Based on our hypothesis and well-defined mechanisms that control chondrocyte growth and differentiation, we have performed studies using embryonic day 19 (E19) fetal rat metatarsal explants. The benefit of this model is the intact bone maintains its cell-cell and cell-matrix interaction. We have also used the ATDC5 chondrogenic cell line to extend our observations to an in vitro model. Last, using microarray analysis, we have explored other potential mechanisms accounting for the effect of leucine restriction on chondrocyte growth and differentiation.
MATERIALS AND METHODS
Antibodies directed toward phosphorylated S6 (phospho-S6; Ser235/236) and monoclonal antibodies against phospho-eIF2α and total S6 were obtained from Cell Signaling Technology (Beverly, MA). Antibodies against bromodeoxyuridine (BrdU) and immunohistochemistry reagents (Vectastain Elite ABC kit, DAB Substrate kit and Avidin/Biotin blocking reagents) were obtained from Vector Laboratories (Burlingame, CA). Antibodies against total 4E-BP1, total eIF2α, and Indian hedgehog (Ihh) were obtained from Santa Cruz Biotechnology (Santa Cruz, CA). Antibodies against mouse type X collagen were kindly provided by Drs. William Horton and Greg Lunstrum (Oregon Health & Science University, Portland, OR). Purified pork insulin was obtained from Elanco Animal Health (Greenfield, IN). Enhanced chemiluminescence plus reagents were obtained from Amersham Pharmacia Biotech (Piscataway, NJ). Custom α-minimum essential medium (MEM), standard α-MEM, and DMEM-nutrient mixture F-12 (DMEM-F-12) were obtained from Invitrogen (Carlsbad, CA). The TdT-FragEL DNA Fragmentation kit was obtained from Calbiochem (San Diego, CA). The bicinchoninic acid protein assay was obtained from Pierce Biotechnology (Rockford, IL). Sequi-Blot PVDF Membranes, filter paper, and prestained protein standards were obtained from Bio-Rad (Hercules, CA). Tri Reagent for total RNA preparation was purchased from Molecular Research Center (Cincinnati, OH). Thapsigargin, BSA, leucine, l-glutamine, l-arginine, protease, hyaluronidase, human transferrin, sodium selenite, and all other chemical reagents were obtained from Sigma (St. Louis, MO).
Organ culture studies.
All animal studies were approved by the Rhode Island Hospital Institutional Animal Care and Use Committee. Timed-pregnant female rats (Charles River Laboratories) were killed on E19 with intraperitoneal Nembutal (35 mg/kg). Fetal metatarsal bones were obtained and cultured individually in 12-well plates, as described previously (27). Each well contained 2 ml serum-free α-MEM supplemented with 0.2% BSA, 2.2 g/l NaHCO3, and 2% antibiotic/antimycotic (pH 7.4). Custom α-MEM devoid of glucose, arginine, glutamine, and leucine was used to modulate leucine concentrations. The medium was supplemented with 1 g/l d-glucose, 127 mg/l l-arginine, 292 mg/l l-glutamine, and 1,600 nM insulin. Experimental conditions included leucine in varying concentrations (0.40 mM as control and 0.1, 0.04, and 0.02 mM) and 50 nM rapamycin in 0.40 mM leucine. The explants were cultured for 3 days. Where indicated, BrdU (1 mg/ml) was added to the culture medium 24 h before the end of experiment.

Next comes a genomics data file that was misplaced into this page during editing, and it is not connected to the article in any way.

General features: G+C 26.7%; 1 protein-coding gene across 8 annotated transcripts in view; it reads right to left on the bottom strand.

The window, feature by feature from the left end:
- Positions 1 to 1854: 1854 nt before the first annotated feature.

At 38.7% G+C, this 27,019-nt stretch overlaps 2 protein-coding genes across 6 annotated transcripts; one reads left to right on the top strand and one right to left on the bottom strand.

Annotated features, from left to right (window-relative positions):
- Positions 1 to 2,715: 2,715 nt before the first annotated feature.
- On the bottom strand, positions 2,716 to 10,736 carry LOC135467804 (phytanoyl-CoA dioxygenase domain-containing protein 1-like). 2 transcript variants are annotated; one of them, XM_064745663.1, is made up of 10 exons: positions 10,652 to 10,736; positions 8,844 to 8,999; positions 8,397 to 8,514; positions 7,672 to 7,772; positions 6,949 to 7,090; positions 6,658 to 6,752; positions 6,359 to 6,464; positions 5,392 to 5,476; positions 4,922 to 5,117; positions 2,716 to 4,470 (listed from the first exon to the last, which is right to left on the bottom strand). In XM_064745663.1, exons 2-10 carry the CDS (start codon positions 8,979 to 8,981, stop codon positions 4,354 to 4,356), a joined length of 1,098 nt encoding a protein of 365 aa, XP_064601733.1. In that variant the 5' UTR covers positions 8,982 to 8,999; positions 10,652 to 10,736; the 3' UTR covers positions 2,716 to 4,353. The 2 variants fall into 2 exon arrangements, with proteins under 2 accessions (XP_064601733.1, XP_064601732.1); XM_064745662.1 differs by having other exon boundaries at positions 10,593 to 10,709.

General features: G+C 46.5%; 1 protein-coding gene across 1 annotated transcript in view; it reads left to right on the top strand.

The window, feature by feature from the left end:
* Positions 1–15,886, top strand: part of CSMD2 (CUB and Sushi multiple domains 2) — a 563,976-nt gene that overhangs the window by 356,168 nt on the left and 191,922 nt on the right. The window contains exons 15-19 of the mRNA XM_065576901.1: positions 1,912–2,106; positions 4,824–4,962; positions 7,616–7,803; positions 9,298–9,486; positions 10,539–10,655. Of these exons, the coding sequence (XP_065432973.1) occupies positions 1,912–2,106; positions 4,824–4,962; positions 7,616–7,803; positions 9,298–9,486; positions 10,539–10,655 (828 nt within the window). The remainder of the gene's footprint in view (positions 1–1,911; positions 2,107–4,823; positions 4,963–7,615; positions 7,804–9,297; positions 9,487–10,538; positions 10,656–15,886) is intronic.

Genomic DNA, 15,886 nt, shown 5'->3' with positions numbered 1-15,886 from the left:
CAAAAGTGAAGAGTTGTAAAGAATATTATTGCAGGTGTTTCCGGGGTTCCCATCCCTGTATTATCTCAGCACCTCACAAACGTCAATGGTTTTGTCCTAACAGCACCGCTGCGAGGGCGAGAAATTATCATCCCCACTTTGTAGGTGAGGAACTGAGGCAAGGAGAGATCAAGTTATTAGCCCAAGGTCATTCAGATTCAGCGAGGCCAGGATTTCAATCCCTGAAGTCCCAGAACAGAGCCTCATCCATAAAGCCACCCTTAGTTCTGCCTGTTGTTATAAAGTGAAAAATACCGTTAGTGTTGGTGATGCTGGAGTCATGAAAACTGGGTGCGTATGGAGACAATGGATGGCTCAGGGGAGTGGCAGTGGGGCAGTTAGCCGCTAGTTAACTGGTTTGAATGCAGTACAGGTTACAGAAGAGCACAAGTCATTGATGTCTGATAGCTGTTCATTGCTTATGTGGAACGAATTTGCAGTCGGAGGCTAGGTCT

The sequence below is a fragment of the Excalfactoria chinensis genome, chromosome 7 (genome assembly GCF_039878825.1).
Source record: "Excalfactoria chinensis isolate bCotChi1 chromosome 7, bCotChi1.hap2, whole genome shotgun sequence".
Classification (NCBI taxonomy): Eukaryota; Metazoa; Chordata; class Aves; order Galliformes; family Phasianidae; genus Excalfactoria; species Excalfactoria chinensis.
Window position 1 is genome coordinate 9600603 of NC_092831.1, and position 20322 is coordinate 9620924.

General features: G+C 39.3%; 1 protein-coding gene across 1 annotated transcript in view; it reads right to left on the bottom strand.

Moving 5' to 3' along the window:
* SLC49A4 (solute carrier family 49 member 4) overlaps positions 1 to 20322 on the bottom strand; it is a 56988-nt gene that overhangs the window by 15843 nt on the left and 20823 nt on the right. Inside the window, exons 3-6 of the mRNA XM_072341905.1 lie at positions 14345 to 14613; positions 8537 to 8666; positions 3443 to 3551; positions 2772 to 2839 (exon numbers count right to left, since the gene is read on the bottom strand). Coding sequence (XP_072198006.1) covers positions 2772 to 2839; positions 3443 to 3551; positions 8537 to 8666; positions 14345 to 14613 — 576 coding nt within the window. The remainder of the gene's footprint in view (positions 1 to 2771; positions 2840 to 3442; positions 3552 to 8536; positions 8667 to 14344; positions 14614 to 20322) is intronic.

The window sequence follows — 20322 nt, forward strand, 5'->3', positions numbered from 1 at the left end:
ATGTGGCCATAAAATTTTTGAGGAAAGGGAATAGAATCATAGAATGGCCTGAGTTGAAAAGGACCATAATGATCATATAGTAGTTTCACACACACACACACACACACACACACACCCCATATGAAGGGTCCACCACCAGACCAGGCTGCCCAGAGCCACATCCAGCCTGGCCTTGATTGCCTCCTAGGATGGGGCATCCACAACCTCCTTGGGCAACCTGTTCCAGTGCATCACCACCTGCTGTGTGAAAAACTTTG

Metatarsal length measurements were performed daily during the culture period using IPLab software (version 3.70; Scanalytics, Fairfax, VA). At the end of the 3-day incubation period, the explants were fixed overnight in 10% buffered formalin, embedded in paraffin, and cut in 5-μm longitudinal sections for further studies.
Histologic analysis of explants.
Sections were processed for morphometric analysis of total length and length of the hypertrophic zone using previously described methods (27). Images were calibrated using a stage micrometer to express results in micrometers. BrdU staining was performed as previously described (26). Cell counts were performed by a blinded observer, with calculation of the labeling index as the ratio of labeled cells to total number of cells within a fixed area. Areas analyzed contained an average of 100 cells.
For immunohistochemical analysis of phospho-S6, Ihh, and collagen X, sections were deparaffinized and endogenous peroxidase activity quenched as follows. After preincubation with blocking serum for 20 min, sections were blocked with avidin-biotin. For collagen X staining, sections were also incubated with 0.5% hyaluronidase for 20 min at 37°C. Incubation with primary antibody (phospho-S6 1:100 in PBS; Ihh 1:600 in serum; collagen X 1:300 in serum) was performed either overnight at 4°C (phospho-S6) or for 30 min at room temperature (Ihh, collagen X). Sections were incubated with secondary antibody (1:200 in PBS) for 30 min at room temperature before color development with Vectastain Elite ABC reagents, after which counterstaining was performed with hematoxylin QS.
Apoptotic cells were identified by terminal deoxynucleotidyl transferase-mediated deoxyuridine triphosphate nick end labeling (TUNEL) of paraffin-embedded sections according to the TdT-FragEL DNA Fragmentation Detection kit instructions, with slight modifications. The proteinase K treatment was shortened to 10 min. Cell counts were performed by a blinded observer, with calculation of the apoptotic index as the ratio of apoptotic cells to total number of cells within a fixed area. Areas analyzed contained an average of 100 cells.
Cell culture studies.